As if they knew one another. 

On one of the saddest days of Hàorán’s life, his heart was finally full. 


秋天 • Autumn

During the Mid-Autumn Festival, when most celebrated a fruitful harvest under the full moon with their loved ones, Hàorán spent the evening with a woman nearly half his age, someone he’d met one night while drinking báijiǔ at a bar. Her thin, yet shapely figure first drew him in. But then she spoke, her sultry voice lingered in the air. Smooth, like jazz music. Sexy and full of want. She leaned in, clasping the stem of her glass as her knee brushed against his. A sensation effervesced within him. She smiled with teasing eyes. And that’s all it took. 

When they were together, he’d felt as young as her. Stronger. Desirous. The man he should have been. Not a husband to a nagging wife. When did he lose sight of who he was?

She’d massage his shoulders in bed like a dà lǎo, a big shot, and he started to believe it. They dined at fancy restaurants he’d never taken Wen. Splurged on jewellery he’d never given Wen. Sipped on cocktails at jazz clubs while Wen and Ming-Yue were sleeping.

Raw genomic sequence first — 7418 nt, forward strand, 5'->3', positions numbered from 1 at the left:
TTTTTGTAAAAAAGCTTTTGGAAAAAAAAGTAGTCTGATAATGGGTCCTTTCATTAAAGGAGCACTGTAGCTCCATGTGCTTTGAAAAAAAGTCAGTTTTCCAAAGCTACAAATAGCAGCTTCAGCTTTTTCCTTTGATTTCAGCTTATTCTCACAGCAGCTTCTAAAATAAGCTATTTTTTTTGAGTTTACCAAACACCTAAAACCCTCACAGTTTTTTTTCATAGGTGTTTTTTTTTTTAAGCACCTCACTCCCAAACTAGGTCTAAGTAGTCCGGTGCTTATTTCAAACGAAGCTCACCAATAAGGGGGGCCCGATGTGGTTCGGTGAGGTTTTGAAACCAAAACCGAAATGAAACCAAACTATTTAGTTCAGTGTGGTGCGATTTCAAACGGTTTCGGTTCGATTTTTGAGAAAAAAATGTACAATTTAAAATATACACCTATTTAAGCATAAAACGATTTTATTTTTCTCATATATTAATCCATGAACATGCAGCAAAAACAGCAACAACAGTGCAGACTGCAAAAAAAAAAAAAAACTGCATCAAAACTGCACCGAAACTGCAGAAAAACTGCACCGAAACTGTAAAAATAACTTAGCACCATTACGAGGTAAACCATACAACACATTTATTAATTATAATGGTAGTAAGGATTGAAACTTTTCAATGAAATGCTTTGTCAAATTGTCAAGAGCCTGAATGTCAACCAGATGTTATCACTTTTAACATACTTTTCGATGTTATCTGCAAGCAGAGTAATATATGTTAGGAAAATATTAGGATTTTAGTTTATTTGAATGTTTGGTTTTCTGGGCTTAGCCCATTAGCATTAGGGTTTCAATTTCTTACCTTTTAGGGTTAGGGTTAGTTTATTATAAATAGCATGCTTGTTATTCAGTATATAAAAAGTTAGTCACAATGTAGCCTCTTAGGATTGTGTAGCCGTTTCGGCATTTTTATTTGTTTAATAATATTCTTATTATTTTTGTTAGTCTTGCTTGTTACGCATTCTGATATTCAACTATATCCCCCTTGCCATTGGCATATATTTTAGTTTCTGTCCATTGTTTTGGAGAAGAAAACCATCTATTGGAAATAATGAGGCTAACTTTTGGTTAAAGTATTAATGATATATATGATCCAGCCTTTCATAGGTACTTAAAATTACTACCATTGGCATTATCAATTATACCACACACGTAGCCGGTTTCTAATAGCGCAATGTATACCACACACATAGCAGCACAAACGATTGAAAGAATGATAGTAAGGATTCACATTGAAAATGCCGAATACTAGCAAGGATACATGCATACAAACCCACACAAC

That night, as lanterns filled the sky and families gazed at the moon, Hàorán hand-fed his lover the mooncakes he bought for his daughter for the Mid-Autumn Festival. After all, Ming-Yue’s name meant ‘bright moon’ after the auspicious celebration. She was turning eleven in a few days. He’d replace them tomorrow, he thought. 

On the cusp of the morning hour, Hàorán left his woman’s apartment in the city as he so often did, taking the longer route back to the suburbs. As he drew closer to his home, a heaviness filled his chest. The warmth he’d felt only hours ago evaporated into the crisp night. 

The lights to his house were on, brightening the entire street. His heart thrummed against his ribs as he pulled in. 

Wen had waited up for him. 

The night was long from over. For a moment, he considered turning around, but he’d have to face Wen, eventually. 

He took a breath before opening the door. All was quiet inside. Wen wasn’t sitting on the couch as he expected. 

She wasn’t sound asleep in their bed either. 

And neither was their daughter. Their closets had emptied. Suitcases with it.